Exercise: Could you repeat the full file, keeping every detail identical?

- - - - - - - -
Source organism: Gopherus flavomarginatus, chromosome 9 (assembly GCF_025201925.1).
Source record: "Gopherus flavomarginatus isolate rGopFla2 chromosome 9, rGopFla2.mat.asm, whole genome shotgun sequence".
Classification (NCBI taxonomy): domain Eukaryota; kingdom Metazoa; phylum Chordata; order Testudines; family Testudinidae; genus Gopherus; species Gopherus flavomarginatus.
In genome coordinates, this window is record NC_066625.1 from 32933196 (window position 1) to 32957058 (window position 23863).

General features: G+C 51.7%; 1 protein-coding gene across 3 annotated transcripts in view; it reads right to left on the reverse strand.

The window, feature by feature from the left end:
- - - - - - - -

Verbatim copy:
Source organism: Gopherus flavomarginatus, chromosome 9 (assembly GCF_025201925.1).
Source record: "Gopherus flavomarginatus isolate rGopFla2 chromosome 9, rGopFla2.mat.asm, whole genome shotgun sequence".
Classification (NCBI taxonomy): domain Eukaryota; kingdom Metazoa; phylum Chordata; order Testudines; family Testudinidae; genus Gopherus; species Gopherus flavomarginatus.
In genome coordinates, this window is record NC_066625.1 from 32933196 (window position 1) to 32957058 (window position 23863).

General features: G+C 51.7%; 1 protein-coding gene across 3 annotated transcripts in view; it reads right to left on the reverse strand.

The window, feature by feature from the left end: